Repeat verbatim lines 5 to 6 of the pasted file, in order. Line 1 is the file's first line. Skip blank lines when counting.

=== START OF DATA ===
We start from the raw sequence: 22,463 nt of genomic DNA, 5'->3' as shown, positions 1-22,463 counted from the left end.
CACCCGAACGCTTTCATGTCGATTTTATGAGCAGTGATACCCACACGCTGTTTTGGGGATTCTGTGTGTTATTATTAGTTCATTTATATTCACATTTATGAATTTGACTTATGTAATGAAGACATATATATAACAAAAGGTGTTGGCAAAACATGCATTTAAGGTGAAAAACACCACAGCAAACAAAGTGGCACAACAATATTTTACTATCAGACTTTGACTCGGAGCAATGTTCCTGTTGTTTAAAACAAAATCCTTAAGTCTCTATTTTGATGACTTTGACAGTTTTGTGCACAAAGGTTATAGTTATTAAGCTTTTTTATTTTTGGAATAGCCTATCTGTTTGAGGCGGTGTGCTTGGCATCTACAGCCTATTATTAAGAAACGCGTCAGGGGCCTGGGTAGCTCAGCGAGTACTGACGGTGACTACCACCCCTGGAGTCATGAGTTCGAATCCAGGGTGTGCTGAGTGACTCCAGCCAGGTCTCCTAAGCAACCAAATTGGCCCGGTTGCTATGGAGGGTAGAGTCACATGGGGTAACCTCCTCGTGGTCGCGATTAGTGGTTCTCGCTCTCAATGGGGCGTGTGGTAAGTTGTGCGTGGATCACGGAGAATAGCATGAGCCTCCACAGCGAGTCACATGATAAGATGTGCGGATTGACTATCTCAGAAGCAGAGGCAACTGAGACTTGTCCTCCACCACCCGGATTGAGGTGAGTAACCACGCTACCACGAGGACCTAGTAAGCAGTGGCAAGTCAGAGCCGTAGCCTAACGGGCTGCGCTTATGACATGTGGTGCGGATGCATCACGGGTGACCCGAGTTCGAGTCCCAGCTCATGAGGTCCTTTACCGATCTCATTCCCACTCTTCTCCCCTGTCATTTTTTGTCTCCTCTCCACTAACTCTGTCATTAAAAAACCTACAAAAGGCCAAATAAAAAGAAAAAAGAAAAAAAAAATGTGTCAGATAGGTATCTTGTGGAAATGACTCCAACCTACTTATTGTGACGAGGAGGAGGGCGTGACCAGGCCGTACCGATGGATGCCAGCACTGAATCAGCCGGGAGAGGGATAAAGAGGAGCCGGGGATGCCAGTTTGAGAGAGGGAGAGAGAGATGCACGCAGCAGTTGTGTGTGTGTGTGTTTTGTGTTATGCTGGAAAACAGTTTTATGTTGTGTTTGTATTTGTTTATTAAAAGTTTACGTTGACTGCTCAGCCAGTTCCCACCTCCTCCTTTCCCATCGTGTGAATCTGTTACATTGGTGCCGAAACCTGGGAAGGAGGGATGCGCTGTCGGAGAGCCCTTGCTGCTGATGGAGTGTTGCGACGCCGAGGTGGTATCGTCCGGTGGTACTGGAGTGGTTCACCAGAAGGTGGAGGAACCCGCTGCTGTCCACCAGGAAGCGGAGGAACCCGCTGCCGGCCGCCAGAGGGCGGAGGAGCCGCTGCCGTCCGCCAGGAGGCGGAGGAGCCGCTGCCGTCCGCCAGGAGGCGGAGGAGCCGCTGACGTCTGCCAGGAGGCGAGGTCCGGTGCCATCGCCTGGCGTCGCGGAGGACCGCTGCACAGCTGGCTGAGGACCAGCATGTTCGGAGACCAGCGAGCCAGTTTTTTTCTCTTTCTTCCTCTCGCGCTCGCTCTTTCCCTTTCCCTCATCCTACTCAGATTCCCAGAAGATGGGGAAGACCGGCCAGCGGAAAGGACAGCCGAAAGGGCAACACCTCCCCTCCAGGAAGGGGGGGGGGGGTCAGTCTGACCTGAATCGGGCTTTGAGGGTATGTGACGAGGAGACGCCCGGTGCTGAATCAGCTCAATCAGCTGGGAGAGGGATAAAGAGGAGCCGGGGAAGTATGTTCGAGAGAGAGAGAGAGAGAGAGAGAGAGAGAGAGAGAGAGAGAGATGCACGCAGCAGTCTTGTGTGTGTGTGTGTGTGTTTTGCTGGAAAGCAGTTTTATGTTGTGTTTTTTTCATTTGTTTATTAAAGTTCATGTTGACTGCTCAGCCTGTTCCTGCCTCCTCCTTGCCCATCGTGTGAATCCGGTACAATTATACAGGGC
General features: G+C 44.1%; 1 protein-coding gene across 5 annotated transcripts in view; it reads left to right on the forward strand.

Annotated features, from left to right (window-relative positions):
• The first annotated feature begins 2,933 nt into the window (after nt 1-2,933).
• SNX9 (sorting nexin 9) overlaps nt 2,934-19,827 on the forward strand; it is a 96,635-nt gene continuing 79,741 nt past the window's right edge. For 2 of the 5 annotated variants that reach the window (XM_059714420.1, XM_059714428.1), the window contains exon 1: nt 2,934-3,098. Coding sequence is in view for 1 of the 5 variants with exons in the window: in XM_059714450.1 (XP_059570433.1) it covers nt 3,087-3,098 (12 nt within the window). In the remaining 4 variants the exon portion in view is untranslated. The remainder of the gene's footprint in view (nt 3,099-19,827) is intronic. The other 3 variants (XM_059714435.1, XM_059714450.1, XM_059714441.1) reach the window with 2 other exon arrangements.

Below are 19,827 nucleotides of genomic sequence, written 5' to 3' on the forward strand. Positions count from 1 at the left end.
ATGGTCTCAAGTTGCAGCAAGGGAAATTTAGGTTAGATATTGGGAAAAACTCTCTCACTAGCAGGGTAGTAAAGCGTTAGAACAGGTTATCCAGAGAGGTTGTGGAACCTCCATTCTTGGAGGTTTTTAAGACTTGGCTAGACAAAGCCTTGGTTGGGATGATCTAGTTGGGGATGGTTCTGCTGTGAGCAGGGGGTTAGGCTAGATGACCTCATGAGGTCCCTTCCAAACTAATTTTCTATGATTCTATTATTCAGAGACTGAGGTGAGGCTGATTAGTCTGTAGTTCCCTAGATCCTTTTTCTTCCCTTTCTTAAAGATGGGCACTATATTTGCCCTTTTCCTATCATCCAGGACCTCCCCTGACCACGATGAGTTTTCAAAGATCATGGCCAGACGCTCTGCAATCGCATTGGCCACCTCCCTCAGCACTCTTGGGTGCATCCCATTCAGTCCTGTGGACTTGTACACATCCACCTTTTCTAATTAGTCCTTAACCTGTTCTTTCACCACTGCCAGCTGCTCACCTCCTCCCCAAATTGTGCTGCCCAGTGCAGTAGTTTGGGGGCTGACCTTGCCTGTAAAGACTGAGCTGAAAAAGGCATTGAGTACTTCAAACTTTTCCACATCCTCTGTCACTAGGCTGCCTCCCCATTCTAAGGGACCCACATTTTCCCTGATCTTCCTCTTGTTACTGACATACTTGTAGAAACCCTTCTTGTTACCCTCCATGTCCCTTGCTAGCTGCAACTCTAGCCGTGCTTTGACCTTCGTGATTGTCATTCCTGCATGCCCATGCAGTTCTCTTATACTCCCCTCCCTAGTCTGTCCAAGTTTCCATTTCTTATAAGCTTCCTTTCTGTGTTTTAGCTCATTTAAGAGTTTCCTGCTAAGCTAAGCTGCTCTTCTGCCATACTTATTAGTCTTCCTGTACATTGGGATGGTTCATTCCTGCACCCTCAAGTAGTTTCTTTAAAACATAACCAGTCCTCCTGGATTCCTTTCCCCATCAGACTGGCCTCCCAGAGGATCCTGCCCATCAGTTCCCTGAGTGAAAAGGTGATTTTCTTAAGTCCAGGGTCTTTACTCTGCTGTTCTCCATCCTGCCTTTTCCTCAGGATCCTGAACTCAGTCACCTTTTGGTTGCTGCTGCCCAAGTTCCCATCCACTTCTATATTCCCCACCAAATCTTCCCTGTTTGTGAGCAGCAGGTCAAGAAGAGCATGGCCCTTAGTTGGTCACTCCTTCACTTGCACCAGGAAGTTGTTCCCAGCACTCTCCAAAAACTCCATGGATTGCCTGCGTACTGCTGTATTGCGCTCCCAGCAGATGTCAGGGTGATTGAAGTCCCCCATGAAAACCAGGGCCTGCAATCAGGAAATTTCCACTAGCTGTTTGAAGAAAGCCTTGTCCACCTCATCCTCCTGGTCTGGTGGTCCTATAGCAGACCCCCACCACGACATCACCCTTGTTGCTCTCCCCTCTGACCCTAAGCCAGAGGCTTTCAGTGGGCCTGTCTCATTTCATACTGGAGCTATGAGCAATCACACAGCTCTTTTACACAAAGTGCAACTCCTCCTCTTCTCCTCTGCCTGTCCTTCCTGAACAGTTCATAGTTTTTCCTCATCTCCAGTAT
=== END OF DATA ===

• The first annotated feature begins 2,933 nt into the window (after nt 1-2,933).
• SNX9 (sorting nexin 9) overlaps nt 2,934-19,827 on the forward strand; it is a 96,635-nt gene continuing 79,741 nt past the window's right edge. For 2 of the 5 annotated variants that reach the window (XM_059714420.1, XM_059714428.1), the window contains exon 1: nt 2,934-3,098. Coding sequence is in view for 1 of the 5 variants with exons in the window: in XM_059714450.1 (XP_059570433.1) it covers nt 3,087-3,098 (12 nt within the window). In the remaining 4 variants the exon portion in view is untranslated. The remainder of the gene's footprint in view (nt 3,099-19,827) is intronic. The other 3 variants (XM_059714435.1, XM_059714450.1, XM_059714441.1) reach the window with 2 other exon arrangements.